The framing at the start and end of the book does not ease this uneven development. The book begins with the eternal conceptual conundrum concerning east central Europe: its meaning, importance, location, indeed its reality and place in “Europe.” Fifty years after Oskar Halecki, this problematic remains important. Unless developed in demonstrably fresh directions, it is also relentlessly familiar. Berend's puzzling decision to call the book's entire subject a “mirage,” expresses, yet again in her recent work, a curious skepticism concerning the reality of either this region in general, or of the best name for it—I am not sure which—uttered in a tone that is more didactic than analytical. Anna Kuznetsova presents a most welcome survey of the treatment of analogous issues in Russian and Soviet historiography—where the striking lesson is the enormous, tectonic conceptual difference from any of its counterparts concerning east central Europe—and thus from the rest of the book. Neither she nor anyone else engages with that difference.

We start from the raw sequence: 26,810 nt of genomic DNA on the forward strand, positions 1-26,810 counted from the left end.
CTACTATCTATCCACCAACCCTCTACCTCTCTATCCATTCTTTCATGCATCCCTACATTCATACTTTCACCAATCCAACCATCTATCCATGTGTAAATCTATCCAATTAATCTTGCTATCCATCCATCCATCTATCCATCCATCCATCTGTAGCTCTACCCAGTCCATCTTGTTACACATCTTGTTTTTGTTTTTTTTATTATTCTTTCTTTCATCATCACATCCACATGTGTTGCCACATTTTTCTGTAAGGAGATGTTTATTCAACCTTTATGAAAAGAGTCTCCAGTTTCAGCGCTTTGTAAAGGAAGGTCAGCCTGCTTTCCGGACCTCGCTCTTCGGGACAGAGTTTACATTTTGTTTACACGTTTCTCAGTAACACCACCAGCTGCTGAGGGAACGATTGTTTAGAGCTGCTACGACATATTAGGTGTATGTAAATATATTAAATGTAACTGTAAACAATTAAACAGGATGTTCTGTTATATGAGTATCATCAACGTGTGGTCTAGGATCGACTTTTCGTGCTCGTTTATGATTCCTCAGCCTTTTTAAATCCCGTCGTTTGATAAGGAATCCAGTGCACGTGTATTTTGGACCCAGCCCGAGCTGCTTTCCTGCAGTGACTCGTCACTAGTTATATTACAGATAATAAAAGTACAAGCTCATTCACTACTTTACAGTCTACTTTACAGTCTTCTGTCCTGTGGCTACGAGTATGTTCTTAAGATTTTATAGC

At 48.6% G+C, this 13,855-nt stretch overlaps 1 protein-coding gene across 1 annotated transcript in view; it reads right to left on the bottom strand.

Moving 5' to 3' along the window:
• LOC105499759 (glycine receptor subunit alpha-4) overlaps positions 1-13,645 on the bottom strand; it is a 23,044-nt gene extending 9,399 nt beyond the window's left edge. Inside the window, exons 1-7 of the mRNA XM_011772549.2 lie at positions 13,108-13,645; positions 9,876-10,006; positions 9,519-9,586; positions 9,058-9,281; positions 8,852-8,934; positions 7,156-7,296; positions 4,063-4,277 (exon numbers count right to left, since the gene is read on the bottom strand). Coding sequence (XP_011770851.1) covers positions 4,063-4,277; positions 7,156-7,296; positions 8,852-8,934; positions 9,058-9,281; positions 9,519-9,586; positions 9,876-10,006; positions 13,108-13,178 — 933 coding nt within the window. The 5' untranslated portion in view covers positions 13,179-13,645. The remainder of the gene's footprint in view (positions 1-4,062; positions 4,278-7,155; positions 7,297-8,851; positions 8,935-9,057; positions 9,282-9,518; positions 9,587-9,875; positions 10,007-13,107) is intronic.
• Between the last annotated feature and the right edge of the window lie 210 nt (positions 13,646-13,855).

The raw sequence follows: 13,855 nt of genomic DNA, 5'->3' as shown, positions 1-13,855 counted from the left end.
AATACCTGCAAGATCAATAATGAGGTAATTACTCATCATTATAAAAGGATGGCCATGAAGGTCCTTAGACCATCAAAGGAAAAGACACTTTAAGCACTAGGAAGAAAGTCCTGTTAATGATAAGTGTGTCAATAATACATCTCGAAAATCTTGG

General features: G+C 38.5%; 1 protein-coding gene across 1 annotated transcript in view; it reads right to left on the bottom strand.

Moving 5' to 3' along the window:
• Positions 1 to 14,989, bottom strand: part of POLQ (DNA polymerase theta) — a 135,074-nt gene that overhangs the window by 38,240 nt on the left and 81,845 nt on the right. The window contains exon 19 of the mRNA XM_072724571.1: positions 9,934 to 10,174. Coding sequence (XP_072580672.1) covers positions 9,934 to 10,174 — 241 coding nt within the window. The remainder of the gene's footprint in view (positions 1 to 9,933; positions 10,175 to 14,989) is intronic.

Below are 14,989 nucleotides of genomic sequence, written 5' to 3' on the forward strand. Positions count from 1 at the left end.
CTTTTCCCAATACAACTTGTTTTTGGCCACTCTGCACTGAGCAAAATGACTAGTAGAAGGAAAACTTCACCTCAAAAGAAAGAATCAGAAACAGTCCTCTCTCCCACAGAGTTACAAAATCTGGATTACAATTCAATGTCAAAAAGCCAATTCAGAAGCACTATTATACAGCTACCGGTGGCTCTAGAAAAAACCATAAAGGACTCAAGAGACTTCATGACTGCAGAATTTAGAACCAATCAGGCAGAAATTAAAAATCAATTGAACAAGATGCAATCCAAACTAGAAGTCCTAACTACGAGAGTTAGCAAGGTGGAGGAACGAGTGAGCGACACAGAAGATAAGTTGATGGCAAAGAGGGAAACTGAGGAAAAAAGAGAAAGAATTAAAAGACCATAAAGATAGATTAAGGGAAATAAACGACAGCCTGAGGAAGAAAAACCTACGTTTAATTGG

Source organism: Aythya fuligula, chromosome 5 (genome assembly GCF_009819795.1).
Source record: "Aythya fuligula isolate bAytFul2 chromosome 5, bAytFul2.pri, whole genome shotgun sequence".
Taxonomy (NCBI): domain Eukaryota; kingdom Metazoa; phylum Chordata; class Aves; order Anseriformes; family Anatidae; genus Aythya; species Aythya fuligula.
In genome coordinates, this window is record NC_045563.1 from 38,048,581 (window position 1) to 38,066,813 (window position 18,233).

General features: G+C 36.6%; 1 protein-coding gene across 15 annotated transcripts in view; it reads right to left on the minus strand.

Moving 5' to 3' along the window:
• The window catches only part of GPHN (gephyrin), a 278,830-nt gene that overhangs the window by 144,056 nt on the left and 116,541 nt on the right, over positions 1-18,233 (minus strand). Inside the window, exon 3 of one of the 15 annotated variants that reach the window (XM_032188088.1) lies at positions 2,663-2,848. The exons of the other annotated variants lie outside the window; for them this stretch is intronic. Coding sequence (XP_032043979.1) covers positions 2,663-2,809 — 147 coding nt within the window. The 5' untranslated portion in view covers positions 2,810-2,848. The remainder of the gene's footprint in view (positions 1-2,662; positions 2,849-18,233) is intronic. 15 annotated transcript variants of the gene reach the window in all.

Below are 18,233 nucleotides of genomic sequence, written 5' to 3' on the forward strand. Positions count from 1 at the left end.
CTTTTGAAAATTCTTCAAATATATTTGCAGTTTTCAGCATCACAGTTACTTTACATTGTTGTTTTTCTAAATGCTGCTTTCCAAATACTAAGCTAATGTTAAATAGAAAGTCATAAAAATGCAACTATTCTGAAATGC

Conclusions are a good place to bring together article collections, but here this does not happen. János Bak M. apparently meant to do so in his final comment (“What did we learn? What is to be done?” [254]), although consisting of exactly two pages, it is simply too short for this purpose—one which, moreover, he seems to avoid consciously by a puzzling refusal to engage with the individual articles (256n1). Thus, as well conceived as this book is in its aims and in their partial attainment, its literal last word is incompletion. It is one of those rare books that should be longer than it is. Continued markers of importance of “our” part of medieval Europe—explicit, transparent, and above all carefully executed—are now of the utmost importance. I look forward to work by this community of scholars that is longer, fuller, and worthy of the authors’ collective and individual distinction.